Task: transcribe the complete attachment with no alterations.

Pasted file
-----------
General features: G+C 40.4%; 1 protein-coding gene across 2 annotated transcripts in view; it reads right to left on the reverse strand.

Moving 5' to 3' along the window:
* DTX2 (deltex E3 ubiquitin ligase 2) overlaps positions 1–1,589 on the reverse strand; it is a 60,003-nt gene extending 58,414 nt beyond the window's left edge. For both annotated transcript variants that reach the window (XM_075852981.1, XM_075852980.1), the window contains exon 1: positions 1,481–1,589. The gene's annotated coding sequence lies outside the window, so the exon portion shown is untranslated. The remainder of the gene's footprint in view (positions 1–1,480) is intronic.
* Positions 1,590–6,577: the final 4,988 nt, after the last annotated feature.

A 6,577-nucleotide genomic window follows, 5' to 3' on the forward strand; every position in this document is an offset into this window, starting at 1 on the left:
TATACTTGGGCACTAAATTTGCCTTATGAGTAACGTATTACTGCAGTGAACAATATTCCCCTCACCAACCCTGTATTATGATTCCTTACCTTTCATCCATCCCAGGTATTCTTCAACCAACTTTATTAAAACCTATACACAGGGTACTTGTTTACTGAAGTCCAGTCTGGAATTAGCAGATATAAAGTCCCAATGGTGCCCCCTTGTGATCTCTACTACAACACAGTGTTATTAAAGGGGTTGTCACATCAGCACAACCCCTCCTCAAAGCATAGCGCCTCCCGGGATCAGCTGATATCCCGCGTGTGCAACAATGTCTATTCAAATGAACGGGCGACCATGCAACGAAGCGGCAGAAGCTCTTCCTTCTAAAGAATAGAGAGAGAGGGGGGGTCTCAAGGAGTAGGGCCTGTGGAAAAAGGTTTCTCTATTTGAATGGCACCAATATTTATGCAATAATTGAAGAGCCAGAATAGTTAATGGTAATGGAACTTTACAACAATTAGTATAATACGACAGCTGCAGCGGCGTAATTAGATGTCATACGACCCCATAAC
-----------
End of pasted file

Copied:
General features: G+C 40.4%; 1 protein-coding gene across 2 annotated transcripts in view; it reads right to left on the reverse strand.

Moving 5' to 3' along the window:
* DTX2 (deltex E3 ubiquitin ligase 2) overlaps positions 1–1,589 on the reverse strand; it is a 60,003-nt gene extending 58,414 nt beyond the window's left edge. For both annotated transcript variants that reach the window (XM_075852981.1, XM_075852980.1), the window contains exon 1: positions 1,481–1,589. The gene's annotated coding sequence lies outside the window, so the exon portion shown is untranslated. The remainder of the gene's footprint in view (positions 1–1,480) is intronic.
* Positions 1,590–6,577: the final 4,988 nt, after the last annotated feature.

A 6,577-nucleotide genomic window follows, 5' to 3' on the forward strand; every position in this document is an offset into this window, starting at 1 on the left:
TATACTTGGGCACTAAATTTGCCTTATGAGTAACGTATTACTGCAGTGAACAATATTCCCCTCACCAACCCTGTATTATGATTCCTTACCTTTCATCCATCCCAGGTATTCTTCAACCAACTTTATTAAAACCTATACACAGGGTACTTGTTTACTGAAGTCCAGTCTGGAATTAGCAGATATAAAGTCCCAATGGTGCCCCCTTGTGATCTCTACTACAACACAGTGTTATTAAAGGGGTTGTCACATCAGCACAACCCCTCCTCAAAGCATAGCGCCTCCCGGGATCAGCTGATATCCCGCGTGTGCAACAATGTCTATTCAAATGAACGGGCGACCATGCAACGAAGCGGCAGAAGCTCTTCCTTCTAAAGAATAGAGAGAGAGGGGGGGTCTCAAGGAGTAGGGCCTGTGGAAAAAGGTTTCTCTATTTGAATGGCACCAATATTTATGCAATAATTGAAGAGCCAGAATAGTTAATGGTAATGGAACTTTACAACAATTAGTATAATACGACAGCTGCAGCGGCGTAATTAGATGTCATACGACCCCATAAC